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Overcoming Shyness
October 05, 2011

Simple Ways to Tame Anxiety

October 5, 2011
Volume 11, Issue 10

How can shy people start to break out of their inhibition? What's the first step? This month's issue of Anxiety Coach® offers a suggestion.

The Anxiety Coach® newsletter brings tips for overcoming fears and phobias to your inbox the first week of each month. If you like it, please pass it on anyone who might be interested. If you received this issue from a friend and want your own subscription, please subscribe.

Overcoming Shyness

What goes through your mind when you meet someone for the first time?

Do you look for their defects, their weak spots? Examine them for signs of nervousness or inadequacy? Wait for them to say something foolish?

Probably not. But if you struggle with shyness or social anxiety, you probably assume that they're thinking this way, about you.

Are they? Probably not, no more than you are. But if you're shy, you'll still find yourself having such thoughts.

What about these thoughts?

Shy people often act as if these thoughts are accurate, and try to avoid making any bad impressions in social situations. Unfortunately, this often means making no impression at all, as they avoid attention, remaining quiet and in the background.

Sometimes they'll get into an argument with their thoughts, trying to convince themselves that there's no reason to be anxious, and hoping to correct their thoughts. It seems like a good idea, to fix your thoughts, but generally this response isn't much help. It just leads you to be more focused on yourself, and your thoughts, than on the others in the room. It leads you back to the same avoidance of others you were hoping to change.

Either way, frustration and unhappiness on the way home is the usual result.

What to Do?

You might think that you need to make your thoughts more realistic before you can change what you do. But it's not so. It's enough to recognize that you keep having anxious and exaggerated thoughts about how other people are looking to judge you. If you're shy and socially anxious, these thoughts have probably become a habit.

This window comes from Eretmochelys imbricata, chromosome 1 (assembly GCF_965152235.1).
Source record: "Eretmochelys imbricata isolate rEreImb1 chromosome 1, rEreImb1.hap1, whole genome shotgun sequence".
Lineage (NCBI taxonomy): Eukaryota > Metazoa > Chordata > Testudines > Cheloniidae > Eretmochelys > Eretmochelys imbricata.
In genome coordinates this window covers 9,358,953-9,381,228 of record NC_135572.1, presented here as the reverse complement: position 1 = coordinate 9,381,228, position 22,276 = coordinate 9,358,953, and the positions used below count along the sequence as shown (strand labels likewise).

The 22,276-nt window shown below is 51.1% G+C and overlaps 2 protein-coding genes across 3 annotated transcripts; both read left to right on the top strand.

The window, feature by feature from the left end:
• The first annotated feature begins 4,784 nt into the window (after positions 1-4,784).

It's okay to feel anxious and, if you don't get into a struggle about it, it will probably pass.

Rather than trying to reform your automatic thoughts, accept the fact that you feel nervous, and turn your attention to your reason for being at this social event. What do you want to happen? Are you looking to meet members of the opposite sex? Looking for a job? Looking to expand your circle of friends?

Whatever your purpose or interest, let that be your guide, rather than your anxiety. It's okay to feel anxious amongst strangers. You don't need to change that before you talk to anyone. Instead, act in accordance with your purpose in being there. Allow your anxiety to diminish as you play the role you came for.

And keep it simple. You don't need a brilliant conversational gambit. "Hello" has worked for centuries. Smile, make eye contact, say hello and introduce yourself. Your brain will probably be screaming at you not to drool, but that's okay. It's just nervousness, and will eventually pass.

What if you need more?

If you're someone with simple shyness, this first step might well be enough to get you started in a process that can roll back your shy behavior.

If your social inhibition is more persistent, and you need more tools, here's a great self help book: Overcoming Shyness and Social Anxiety, by Gillian Butler.

See you next month!


Dave Carbonell, Ph.D.

ADAA Conference in April

The Anxiety Disorders Association of America will hold their annual conference this April, in the Washington, D.C. area. It's a great conference, mostly aimed at professionals, but they also offer some programs for consumers.

Information and registration is available here.

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